Showing Academic Performance Predictions during Term Planning: Effects on Students' Decisions, Behaviors, and Preferences

Gonzalo Gabriel Méndez, Luis Galárraga, Katherine Chiluiza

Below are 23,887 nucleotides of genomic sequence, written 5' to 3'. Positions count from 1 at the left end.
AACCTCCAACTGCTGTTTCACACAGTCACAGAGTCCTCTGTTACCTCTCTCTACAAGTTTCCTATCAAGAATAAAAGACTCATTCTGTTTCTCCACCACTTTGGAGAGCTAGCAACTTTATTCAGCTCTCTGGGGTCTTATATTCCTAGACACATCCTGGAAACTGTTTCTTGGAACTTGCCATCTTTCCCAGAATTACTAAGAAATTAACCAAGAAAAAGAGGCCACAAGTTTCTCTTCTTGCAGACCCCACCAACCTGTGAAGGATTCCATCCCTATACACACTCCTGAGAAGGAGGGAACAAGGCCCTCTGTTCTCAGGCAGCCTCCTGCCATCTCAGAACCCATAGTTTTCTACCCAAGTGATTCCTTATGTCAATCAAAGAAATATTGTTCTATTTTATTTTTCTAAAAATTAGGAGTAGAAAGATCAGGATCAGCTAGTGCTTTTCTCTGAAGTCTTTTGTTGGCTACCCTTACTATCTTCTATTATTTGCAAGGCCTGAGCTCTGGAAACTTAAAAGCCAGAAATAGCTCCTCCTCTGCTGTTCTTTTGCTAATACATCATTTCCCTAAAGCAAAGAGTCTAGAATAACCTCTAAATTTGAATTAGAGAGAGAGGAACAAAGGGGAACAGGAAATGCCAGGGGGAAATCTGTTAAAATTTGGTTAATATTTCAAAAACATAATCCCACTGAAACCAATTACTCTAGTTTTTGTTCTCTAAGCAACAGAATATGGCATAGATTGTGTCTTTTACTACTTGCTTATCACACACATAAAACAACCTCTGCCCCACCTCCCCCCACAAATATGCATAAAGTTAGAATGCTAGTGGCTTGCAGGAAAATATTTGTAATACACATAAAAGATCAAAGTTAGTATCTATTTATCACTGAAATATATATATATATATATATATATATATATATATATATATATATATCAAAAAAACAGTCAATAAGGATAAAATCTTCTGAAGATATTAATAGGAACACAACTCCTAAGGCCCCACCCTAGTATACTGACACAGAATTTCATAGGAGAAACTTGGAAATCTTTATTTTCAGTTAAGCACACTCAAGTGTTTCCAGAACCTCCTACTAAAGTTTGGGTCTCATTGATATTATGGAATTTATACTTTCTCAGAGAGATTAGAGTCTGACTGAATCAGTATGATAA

Course selection is a crucial activity for students as it directly impacts their workload and performance. It is also time-consuming, prone to subjectivity, and often carried out based on incomplete information. This task can, nevertheless, be assisted with computational tools, for instance, by predicting performance based on historical data. We investigate the effects of showing grade predictions to students through an interactive visualization tool. A qualitative study suggests that in the presence of predictions, students may focus too much on maximizing their performance, to the detriment of other factors such as the workload. A follow-up quantitative study explored whether these effects are mitigated by changing how predictions are conveyed. Our observations suggest the presence of a framing effect that induces students to put more effort into course selection when faced with more specific predictions. We discuss these and other findings and outline considerations for designing better data-driven course selection tools.

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